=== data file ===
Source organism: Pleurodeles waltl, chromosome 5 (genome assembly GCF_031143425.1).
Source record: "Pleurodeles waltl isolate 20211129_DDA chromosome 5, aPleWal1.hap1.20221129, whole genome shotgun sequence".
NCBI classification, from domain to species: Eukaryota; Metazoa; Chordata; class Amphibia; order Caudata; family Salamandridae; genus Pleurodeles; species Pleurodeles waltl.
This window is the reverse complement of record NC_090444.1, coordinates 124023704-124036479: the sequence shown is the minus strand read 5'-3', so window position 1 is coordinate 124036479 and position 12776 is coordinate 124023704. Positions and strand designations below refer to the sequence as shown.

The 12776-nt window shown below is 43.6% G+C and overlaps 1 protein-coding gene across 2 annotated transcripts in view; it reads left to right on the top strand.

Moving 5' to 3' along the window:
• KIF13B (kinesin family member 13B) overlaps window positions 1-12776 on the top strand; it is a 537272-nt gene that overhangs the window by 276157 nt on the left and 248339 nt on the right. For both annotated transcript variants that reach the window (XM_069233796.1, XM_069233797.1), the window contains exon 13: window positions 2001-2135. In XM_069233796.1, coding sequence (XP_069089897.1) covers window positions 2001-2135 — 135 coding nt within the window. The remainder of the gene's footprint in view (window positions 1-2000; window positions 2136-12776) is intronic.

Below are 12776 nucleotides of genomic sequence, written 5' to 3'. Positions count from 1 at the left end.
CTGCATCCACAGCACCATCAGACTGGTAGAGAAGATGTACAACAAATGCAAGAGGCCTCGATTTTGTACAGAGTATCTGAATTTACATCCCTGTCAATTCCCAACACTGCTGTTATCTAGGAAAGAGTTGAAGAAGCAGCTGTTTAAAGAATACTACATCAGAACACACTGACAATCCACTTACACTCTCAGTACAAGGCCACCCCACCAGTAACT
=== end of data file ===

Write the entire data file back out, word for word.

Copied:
Source organism: Pleurodeles waltl, chromosome 5 (genome assembly GCF_031143425.1).
Source record: "Pleurodeles waltl isolate 20211129_DDA chromosome 5, aPleWal1.hap1.20221129, whole genome shotgun sequence".
NCBI classification, from domain to species: Eukaryota; Metazoa; Chordata; class Amphibia; order Caudata; family Salamandridae; genus Pleurodeles; species Pleurodeles waltl.
This window is the reverse complement of record NC_090444.1, coordinates 124023704-124036479: the sequence shown is the minus strand read 5'-3', so window position 1 is coordinate 124036479 and position 12776 is coordinate 124023704. Positions and strand designations below refer to the sequence as shown.

The 12776-nt window shown below is 43.6% G+C and overlaps 1 protein-coding gene across 2 annotated transcripts in view; it reads left to right on the top strand.

Moving 5' to 3' along the window:
• KIF13B (kinesin family member 13B) overlaps window positions 1-12776 on the top strand; it is a 537272-nt gene that overhangs the window by 276157 nt on the left and 248339 nt on the right. For both annotated transcript variants that reach the window (XM_069233796.1, XM_069233797.1), the window contains exon 13: window positions 2001-2135. In XM_069233796.1, coding sequence (XP_069089897.1) covers window positions 2001-2135 — 135 coding nt within the window. The remainder of the gene's footprint in view (window positions 1-2000; window positions 2136-12776) is intronic.

Below are 12776 nucleotides of genomic sequence, written 5' to 3'. Positions count from 1 at the left end.
CTGCATCCACAGCACCATCAGACTGGTAGAGAAGATGTACAACAAATGCAAGAGGCCTCGATTTTGTACAGAGTATCTGAATTTACATCCCTGTCAATTCCCAACACTGCTGTTATCTAGGAAAGAGTTGAAGAAGCAGCTGTTTAAAGAATACTACATCAGAACACACTGACAATCCACTTACACTCTCAGTACAAGGCCACCCCACCAGTAACT